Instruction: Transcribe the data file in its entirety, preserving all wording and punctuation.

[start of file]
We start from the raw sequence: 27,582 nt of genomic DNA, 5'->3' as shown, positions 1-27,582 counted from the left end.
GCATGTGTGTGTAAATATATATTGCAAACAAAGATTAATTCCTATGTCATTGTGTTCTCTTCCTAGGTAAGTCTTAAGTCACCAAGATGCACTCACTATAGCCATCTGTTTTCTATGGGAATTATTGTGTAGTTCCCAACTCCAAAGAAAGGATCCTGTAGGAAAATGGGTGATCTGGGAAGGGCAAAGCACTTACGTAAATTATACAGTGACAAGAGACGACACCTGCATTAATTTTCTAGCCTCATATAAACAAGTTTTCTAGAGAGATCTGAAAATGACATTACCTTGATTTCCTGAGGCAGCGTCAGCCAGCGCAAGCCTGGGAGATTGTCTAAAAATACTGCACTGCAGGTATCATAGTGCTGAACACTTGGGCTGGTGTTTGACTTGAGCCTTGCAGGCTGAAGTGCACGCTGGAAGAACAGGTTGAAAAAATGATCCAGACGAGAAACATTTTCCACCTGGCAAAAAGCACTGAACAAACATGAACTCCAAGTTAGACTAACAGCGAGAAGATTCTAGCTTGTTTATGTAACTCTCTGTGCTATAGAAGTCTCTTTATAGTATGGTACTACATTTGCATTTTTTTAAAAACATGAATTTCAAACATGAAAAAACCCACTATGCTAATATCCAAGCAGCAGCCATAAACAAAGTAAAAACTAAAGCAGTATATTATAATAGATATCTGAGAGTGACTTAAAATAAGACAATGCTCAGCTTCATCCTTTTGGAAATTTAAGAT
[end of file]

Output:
We start from the raw sequence: 27,582 nt of genomic DNA, 5'->3' as shown, positions 1-27,582 counted from the left end.
GCATGTGTGTGTAAATATATATTGCAAACAAAGATTAATTCCTATGTCATTGTGTTCTCTTCCTAGGTAAGTCTTAAGTCACCAAGATGCACTCACTATAGCCATCTGTTTTCTATGGGAATTATTGTGTAGTTCCCAACTCCAAAGAAAGGATCCTGTAGGAAAATGGGTGATCTGGGAAGGGCAAAGCACTTACGTAAATTATACAGTGACAAGAGACGACACCTGCATTAATTTTCTAGCCTCATATAAACAAGTTTTCTAGAGAGATCTGAAAATGACATTACCTTGATTTCCTGAGGCAGCGTCAGCCAGCGCAAGCCTGGGAGATTGTCTAAAAATACTGCACTGCAGGTATCATAGTGCTGAACACTTGGGCTGGTGTTTGACTTGAGCCTTGCAGGCTGAAGTGCACGCTGGAAGAACAGGTTGAAAAAATGATCCAGACGAGAAACATTTTCCACCTGGCAAAAAGCACTGAACAAACATGAACTCCAAGTTAGACTAACAGCGAGAAGATTCTAGCTTGTTTATGTAACTCTCTGTGCTATAGAAGTCTCTTTATAGTATGGTACTACATTTGCATTTTTTTAAAAACATGAATTTCAAACATGAAAAAACCCACTATGCTAATATCCAAGCAGCAGCCATAAACAAAGTAAAAACTAAAGCAGTATATTATAATAGATATCTGAGAGTGACTTAAAATAAGACAATGCTCAGCTTCATCCTTTTGGAAATTTAAGAT